Quote: "Being of a sceptical disposition I am of the opinion that if something cannot be objectively verified then it does not exist until or unless it *is* verified."

"[It] does not exist" does not equal "doubt."

"As you know it is very difficult to *prove* that something does not exist."

That depends on what we're talking about. Again, while "proof" is virtually always an impossible height to reach, we can certainly come to very strong conclusions about many subjects.

"That is why my position is that I do not *believe* that God (or anything else supernatural) exists rather than saying that I *know* such things are fantasy. Saying that, I have yet to come across any credible evidence or reasonable argument to support the 'supernaturalist' position so am more than happy to remain very sceptical on the subject."

That is your prerogative, though I can't see any reasonable way in which nature could be self-producing. So your skepticism may protect you from accepting numerous falsehoods which are inevitable when entering speculative territory, but it may also restrict you to being entirely incorrect.

CyberKitten said...

orthoprax said: No, I didn't misunderstand you. That simply wasn't what you had said earlier. You are now changing your statement.

[grin] That'll teach me to be intemperate with my use of language!

What I *should* have said is that I will continue to be suitable sceptical about any claim for something to exist until it has been verified independently. I shouldn't have been so certain about the non-existence of something - I guess my emotions got the better of me [laughs] Point to you I think [grin]

orthoprax said: Again, while "proof" is virtually always an impossible height to reach, we can certainly come to very strong conclusions about many subjects.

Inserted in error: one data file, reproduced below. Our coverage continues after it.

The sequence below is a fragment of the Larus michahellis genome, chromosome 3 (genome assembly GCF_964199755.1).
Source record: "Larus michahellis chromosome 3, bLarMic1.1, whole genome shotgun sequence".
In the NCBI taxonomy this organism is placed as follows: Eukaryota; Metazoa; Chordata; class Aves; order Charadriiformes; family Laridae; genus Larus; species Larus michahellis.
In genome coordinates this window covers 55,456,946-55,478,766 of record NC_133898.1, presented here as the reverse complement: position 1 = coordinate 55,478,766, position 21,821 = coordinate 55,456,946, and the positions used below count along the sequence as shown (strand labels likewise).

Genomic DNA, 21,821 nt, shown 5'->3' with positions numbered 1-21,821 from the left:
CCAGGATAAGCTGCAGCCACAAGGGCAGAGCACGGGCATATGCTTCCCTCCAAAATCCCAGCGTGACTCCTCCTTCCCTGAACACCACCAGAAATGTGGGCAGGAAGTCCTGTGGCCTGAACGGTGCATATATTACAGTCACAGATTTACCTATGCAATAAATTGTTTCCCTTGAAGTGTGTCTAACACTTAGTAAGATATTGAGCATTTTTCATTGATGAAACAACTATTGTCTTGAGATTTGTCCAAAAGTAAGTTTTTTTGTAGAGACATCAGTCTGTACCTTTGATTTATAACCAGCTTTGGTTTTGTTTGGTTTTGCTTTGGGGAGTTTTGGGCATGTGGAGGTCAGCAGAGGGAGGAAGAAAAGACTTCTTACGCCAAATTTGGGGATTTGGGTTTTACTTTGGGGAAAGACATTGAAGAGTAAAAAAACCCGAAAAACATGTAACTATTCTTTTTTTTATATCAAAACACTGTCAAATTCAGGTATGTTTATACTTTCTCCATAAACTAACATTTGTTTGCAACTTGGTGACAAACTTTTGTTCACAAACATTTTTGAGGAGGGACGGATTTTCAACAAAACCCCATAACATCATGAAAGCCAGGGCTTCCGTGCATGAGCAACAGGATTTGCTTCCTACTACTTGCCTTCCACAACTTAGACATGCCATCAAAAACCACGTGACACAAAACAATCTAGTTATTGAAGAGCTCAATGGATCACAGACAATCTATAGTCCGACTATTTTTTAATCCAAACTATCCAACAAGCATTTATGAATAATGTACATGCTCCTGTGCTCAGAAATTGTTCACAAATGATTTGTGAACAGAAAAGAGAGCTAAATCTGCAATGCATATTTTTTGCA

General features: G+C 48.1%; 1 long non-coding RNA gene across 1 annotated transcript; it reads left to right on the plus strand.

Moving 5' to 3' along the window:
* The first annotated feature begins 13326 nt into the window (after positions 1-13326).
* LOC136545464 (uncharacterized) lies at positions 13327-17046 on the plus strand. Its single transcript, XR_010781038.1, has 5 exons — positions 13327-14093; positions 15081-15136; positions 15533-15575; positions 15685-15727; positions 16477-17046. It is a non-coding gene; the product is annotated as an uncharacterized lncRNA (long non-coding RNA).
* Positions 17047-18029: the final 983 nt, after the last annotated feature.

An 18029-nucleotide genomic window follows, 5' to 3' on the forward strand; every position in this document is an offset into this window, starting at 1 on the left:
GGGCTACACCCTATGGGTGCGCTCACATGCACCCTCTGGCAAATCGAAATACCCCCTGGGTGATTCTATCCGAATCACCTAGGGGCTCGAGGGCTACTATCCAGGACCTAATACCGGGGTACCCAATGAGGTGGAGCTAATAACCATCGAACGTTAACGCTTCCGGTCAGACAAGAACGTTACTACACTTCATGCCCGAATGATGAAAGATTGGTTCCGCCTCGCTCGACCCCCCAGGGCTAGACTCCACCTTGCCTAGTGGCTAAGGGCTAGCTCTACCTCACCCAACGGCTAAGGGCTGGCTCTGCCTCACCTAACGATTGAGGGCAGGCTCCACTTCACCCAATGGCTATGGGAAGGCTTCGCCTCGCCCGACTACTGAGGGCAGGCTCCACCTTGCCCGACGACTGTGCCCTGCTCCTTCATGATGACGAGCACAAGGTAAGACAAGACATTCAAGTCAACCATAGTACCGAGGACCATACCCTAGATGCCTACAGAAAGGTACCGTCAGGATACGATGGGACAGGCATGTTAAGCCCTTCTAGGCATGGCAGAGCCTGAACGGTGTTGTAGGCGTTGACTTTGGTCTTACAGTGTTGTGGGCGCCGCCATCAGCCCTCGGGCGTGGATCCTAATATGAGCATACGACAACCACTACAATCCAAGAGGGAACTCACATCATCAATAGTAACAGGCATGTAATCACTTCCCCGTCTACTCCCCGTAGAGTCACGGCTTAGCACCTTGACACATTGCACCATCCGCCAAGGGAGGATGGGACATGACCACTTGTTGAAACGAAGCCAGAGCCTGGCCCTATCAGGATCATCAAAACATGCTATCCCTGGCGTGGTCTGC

Indeed we can - and do on a regular basis.

orthoprax said: though I can't see any reasonable way in which nature could be self-producing.

...and that is *your* prerogative. BTW - apparently things self-generate at the quantum level. Maybe it was one of these self-producing effects that 'lit off' the Big Bang?

orthoprax said: So your skepticism may protect you from accepting numerous falsehoods which are inevitable when entering speculative territory, but it may also restrict you to being entirely incorrect.

I'm willing to take that risk. I consider scepticism - even taken to extremes - to be a pretty good default position and to be certainly superior to leaps of faith.

Rabban Gamliel said...

It's not superior as it is saying not to reason to decide one way or the other. It doesn't make more sense. There's a truth out there and if you don't acknowledge it because of the possibilty of error you certainly are not closer to the truth but not even starting on the roasd to it.

"...and that is *your* prerogative. BTW - apparently things self-generate at the quantum level."

No. It is not selfgenerating. It is rather that the uncertainty in measurement allows in between measurements for the uncertainty to be utilized and it has to be paid back upon a measurement. There are rules for everything and everything needs an origin explained even the rules of the Quantum.

Orthoprax said...

Cyber,